Here are some excellent examples of employee value propositions to inspire you when creating your own:


Yelp is a crowd-sourced review forum and business directory service. From its career pages, the company's EVP states that it believes in giving its employees the resources and tools to keep them wise, wealthy, and wise. Whether it's unlimited snacks, gym subsidies, or healthcare benefits, Yelp believes that happy employees are successful employees.


Canva is a simplified tool for graphic design and is accessible to users the world over. The company breaks down its EVP as the company that makes design amazingly simple for everyone. The platform gives users the chance to be part of something extraordinary, with limitless potential. The company's mission is to empower people to design anything and publish anywhere.


&pizza is an American pizza restaurant chain. The restaurant specializes in unique oblong-shaped pizzas and has a distinctive "No Ceiling" policy. The company explains that there is no limit to how high their employees can go. In the company, employees are not treated as job holders, but as people on a career path. Employees are not mechanized robots with a set of limitations, but they are individuals on a journey to who they want to be. The company encourages employees to start their journey with it and see how far they can go.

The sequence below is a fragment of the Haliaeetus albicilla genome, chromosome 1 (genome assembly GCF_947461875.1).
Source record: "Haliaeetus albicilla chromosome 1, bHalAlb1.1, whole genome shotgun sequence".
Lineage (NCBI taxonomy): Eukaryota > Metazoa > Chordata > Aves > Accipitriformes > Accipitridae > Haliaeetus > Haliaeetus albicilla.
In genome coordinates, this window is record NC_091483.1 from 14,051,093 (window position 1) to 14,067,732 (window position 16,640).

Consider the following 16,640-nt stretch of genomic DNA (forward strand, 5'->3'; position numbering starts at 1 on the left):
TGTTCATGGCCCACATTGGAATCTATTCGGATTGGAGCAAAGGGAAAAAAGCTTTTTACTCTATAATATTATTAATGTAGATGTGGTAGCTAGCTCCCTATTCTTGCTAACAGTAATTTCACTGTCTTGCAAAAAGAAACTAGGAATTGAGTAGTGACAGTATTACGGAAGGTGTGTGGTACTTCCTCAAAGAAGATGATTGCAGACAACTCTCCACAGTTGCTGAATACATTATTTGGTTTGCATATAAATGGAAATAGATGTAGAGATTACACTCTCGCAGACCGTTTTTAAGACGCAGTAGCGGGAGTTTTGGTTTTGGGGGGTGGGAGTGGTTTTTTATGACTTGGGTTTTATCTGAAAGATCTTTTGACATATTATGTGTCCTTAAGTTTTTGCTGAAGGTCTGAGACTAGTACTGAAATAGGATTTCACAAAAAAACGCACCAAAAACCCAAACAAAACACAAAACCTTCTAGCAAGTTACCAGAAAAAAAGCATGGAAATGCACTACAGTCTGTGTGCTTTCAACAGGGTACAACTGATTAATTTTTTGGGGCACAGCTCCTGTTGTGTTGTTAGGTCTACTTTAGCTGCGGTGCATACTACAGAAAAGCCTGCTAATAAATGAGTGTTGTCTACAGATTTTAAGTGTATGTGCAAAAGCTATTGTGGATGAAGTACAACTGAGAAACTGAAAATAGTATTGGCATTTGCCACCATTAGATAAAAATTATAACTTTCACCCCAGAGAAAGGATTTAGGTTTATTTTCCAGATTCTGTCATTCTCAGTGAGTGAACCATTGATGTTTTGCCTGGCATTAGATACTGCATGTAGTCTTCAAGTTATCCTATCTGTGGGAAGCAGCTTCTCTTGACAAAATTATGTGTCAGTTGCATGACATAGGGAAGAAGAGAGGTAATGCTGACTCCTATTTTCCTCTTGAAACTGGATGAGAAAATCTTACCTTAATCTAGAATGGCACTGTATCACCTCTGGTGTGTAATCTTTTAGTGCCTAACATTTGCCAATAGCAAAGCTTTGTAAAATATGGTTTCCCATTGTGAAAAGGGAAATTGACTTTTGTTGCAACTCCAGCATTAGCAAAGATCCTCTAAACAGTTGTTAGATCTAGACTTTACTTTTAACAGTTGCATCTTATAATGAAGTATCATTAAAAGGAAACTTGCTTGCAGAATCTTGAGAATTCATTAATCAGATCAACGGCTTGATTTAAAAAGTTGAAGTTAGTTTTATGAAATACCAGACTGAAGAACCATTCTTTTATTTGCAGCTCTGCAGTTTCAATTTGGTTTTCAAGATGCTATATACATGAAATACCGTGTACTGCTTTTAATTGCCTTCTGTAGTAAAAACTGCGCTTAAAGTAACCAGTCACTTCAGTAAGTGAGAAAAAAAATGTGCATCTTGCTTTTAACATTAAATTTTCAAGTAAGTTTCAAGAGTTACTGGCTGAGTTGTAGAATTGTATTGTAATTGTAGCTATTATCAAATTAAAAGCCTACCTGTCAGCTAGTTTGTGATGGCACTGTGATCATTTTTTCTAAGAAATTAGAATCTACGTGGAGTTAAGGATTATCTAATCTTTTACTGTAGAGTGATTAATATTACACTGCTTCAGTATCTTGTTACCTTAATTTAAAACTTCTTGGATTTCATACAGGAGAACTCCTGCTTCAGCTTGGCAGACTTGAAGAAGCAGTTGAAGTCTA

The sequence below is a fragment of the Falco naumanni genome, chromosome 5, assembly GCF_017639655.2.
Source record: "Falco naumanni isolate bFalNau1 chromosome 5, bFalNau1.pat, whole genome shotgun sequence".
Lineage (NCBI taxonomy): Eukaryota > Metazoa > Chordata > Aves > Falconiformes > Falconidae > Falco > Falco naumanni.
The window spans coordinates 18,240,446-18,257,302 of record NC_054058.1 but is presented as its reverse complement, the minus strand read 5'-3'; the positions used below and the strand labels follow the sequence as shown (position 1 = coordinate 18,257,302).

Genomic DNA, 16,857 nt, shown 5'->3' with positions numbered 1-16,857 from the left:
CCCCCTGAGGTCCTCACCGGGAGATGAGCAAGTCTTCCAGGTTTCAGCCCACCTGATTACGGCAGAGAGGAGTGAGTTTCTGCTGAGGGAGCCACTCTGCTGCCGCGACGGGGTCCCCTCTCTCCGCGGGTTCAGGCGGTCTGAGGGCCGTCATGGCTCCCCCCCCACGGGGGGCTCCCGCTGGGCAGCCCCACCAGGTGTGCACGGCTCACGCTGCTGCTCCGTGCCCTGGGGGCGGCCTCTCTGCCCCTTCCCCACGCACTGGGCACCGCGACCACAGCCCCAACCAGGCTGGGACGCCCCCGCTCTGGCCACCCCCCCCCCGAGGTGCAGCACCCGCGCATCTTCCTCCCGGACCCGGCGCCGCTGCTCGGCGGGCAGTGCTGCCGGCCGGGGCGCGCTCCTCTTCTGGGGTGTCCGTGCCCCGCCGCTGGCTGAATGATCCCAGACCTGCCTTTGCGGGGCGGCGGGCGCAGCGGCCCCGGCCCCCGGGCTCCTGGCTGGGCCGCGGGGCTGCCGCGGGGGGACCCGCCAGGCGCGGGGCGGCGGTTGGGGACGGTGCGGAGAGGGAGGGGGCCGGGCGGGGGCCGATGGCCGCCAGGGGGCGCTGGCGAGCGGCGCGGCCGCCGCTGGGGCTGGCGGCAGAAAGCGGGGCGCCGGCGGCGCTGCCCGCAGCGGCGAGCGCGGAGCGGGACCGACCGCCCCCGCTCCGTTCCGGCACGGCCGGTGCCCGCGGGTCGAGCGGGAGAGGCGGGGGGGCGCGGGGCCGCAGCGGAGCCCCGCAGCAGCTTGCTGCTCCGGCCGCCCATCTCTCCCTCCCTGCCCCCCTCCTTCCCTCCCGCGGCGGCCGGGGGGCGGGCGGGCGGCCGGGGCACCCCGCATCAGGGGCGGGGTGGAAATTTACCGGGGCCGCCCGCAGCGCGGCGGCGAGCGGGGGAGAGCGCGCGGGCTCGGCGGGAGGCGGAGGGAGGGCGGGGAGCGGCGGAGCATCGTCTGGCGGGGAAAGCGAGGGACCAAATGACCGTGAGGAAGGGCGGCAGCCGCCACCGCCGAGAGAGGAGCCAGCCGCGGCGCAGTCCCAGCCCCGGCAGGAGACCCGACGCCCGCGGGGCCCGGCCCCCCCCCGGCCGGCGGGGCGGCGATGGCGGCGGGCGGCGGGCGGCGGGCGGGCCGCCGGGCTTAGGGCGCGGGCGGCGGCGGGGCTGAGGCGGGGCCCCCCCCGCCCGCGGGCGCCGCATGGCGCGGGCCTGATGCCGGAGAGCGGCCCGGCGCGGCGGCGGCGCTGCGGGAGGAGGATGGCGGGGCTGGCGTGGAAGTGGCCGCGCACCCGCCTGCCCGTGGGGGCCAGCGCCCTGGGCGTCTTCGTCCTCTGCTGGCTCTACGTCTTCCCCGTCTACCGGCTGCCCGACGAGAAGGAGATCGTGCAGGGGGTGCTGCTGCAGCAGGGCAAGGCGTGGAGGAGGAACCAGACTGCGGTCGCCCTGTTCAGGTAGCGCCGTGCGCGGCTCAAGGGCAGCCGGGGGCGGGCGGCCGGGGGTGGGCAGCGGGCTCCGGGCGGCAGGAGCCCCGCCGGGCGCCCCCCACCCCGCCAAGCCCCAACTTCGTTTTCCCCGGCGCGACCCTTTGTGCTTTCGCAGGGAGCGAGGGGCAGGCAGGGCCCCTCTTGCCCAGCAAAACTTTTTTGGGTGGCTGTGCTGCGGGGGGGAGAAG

Designing a Strong Employee Value Proposition to Attract the Best Employees

As you compete with other brands to attract top talent, one way you can set your company apart is to create a strong EVP. Then, incorporate it into your recruitment strategy to position your company as an attractive employer for top talent.
A great way to showcase your organization is by creating videos that bring your company to life. Lumina.co specializes in working with employers to help them stand out by transforming boring job posting text into brilliant and engaging videos. With a lightning fast turnaround time (within 24 hrs), you can quickly generate high quality content that helps you stand out. Share your company's work environment, tell stories about what makes you unique, and share your Employee Value Proposition. Sign up on our website today to learn more.